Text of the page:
SN: Here in Estonia we were on the other side of the Iron Curtain. Papanek was going to Moscow and some of his writing was known in the Soviet Union. It seems that at the State Art Institute of the Estonian SSR teachers and students were reading Papanek and designers were openly talking about his influence.
AJC: All of Papanek’s talks were anti-capitalist and anti-design for capitalism. Although the US government sponsored him, he was seen controversially within the United States. He was more popular in Europe. I think the Soviet Union connection was through the International Council for the Society of Industrial Designers. There were lots of connections within this organisation which was founded originally in the Cold War period.
SN: I believe the founder of the department of industrial design Bruno Tomberg was trying to find ways to move forward at the time as they were in a complex context. He had to prepare people for industry as multidisciplinary designers who could do everything with limited resources.
AJC: Design for the Real World was first published in Swedish but I strongly contend that the most important cultural influence was Finland in that book. It would make perfect sense that it worked for Estonia because it is informed by the Nordic discourse around design during that period. The younger generation needed something new.
Finnish design was used politically in world fairs and expositions. It was the younger generation sponsored by Cold War initiatives that were trying to create the vision of a new designer for a new society that was not just capitalist. It is not an American book, even though Papanek was essentially American. It is kind of fascinating where his cultural allegiances were as an emigre.
SN: Papanek paints a dark picture of the design industry in Design for the Real World. Has the design industry or design world changed? Would he speak differently today?
I think it is still an inspirational book to read because he is right in so much of it but you also have to understand it as a historical document. It is about climate change, environmental destruction and the role of design in that. Everything is still completely true and it is written at a time when people are talking about stopping design altogether, like the Italian radicals for example.
Has design changed? Yes, this book is informed by the late Cold War and industrial politics and then it moves into an era where it is about a crisis in post-industrial design: a point at which there isn’t just this linear relationship between objects being made, getting advertised, and people consuming them. When Papanek writes it is the beginning of the dominance of information technologies emerging. Now design is more dispersed, amorphic and you could not write that book. The book has an anchor in something analogue. The idea that you could create a refrigerator and it is going to change the lives of people in an African country is disturbing today because it is very much this development model. Perhaps the attraction of the book is about the moment at which change feels very possible.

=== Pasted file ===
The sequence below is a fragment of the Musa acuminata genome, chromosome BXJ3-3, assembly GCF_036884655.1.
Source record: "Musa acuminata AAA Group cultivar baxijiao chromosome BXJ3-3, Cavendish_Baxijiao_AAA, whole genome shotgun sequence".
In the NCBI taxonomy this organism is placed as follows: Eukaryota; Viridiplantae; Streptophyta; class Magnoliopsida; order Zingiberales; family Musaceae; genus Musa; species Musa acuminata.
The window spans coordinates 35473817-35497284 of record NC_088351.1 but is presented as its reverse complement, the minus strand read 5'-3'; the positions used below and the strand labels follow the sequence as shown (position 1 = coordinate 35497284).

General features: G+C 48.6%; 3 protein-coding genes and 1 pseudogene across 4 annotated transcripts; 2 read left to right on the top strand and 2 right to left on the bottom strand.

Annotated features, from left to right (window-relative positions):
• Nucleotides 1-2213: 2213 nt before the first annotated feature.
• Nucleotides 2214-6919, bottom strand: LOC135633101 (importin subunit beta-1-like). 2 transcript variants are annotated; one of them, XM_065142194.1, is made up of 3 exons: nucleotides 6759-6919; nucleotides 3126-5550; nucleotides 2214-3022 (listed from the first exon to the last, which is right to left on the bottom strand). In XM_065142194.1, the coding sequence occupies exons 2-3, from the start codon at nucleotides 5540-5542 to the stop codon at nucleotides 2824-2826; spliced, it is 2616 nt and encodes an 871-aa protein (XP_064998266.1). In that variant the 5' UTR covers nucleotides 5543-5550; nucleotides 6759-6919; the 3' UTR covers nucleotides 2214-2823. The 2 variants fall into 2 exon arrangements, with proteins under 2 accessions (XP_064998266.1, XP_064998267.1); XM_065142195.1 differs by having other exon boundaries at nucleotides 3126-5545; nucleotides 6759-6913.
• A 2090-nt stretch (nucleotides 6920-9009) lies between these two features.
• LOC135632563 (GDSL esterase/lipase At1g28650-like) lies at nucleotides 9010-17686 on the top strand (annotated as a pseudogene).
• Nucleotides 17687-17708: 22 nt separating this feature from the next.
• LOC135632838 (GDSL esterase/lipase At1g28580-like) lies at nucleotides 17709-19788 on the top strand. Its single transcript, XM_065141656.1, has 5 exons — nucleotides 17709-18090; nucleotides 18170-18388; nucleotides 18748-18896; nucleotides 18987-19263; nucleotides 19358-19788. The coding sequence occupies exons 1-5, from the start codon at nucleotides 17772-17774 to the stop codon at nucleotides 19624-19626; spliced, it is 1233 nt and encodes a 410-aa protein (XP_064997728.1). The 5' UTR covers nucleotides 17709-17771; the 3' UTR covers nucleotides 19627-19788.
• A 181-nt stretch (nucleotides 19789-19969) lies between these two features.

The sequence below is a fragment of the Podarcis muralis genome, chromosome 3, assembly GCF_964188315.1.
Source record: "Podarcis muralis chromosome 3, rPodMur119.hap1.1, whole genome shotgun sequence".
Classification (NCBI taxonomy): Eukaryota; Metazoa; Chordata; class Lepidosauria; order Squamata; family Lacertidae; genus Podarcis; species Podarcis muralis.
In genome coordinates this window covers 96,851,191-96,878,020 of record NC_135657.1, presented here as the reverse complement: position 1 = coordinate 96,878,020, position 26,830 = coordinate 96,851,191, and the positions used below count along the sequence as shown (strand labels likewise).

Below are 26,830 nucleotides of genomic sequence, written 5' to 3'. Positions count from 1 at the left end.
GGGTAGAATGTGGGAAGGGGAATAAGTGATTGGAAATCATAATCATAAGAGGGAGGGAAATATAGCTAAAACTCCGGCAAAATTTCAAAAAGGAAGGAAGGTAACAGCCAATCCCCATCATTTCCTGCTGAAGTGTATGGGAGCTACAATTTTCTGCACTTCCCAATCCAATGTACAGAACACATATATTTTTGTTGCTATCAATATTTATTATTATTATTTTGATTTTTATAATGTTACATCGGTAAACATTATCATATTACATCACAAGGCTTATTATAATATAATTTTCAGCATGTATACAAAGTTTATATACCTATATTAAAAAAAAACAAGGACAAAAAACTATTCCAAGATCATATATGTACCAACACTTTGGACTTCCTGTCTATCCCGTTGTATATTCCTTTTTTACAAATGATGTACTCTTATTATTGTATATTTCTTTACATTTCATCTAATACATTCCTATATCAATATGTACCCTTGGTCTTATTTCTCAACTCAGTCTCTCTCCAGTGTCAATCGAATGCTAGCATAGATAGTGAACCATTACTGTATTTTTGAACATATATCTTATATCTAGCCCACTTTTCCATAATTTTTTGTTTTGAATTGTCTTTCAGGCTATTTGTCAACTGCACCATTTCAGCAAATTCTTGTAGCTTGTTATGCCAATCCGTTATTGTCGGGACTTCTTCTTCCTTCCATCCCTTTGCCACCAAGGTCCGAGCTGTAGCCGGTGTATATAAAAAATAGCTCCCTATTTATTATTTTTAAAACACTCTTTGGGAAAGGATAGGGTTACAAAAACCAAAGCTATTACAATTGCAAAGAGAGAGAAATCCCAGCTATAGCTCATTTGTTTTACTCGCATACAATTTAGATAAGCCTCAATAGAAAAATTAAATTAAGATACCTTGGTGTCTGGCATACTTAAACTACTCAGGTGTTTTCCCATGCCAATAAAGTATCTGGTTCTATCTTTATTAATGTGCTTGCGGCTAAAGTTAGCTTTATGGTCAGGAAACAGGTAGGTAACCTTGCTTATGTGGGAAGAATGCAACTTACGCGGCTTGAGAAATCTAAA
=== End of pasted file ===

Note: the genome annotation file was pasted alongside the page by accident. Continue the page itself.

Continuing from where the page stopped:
Now the book appeals to the idea of circular design and social design. We do need transdisciplinary people and that is what has happened in design schools. My only concern about that expansion is the deskilling element because Papanek was talking at a time when designers did have skills and programmes that skilled them.
SN: Does the Papanek Foundation keep a record of how many translations there are of the Design for the Real World?
AJC: Indeed, the latest new editions are going to be in Czech, French, Italian, Russian, Korean, Romanian, Ukrainian, Polish, Croatian, and simplified Chinese. There are two Chinese versions. People still want to read some slightly eccentric cranky design theorist. I think that says everything, not that nothing has changed and nobody has come up with a polemic. There is a new generation reading Papanek in their native language.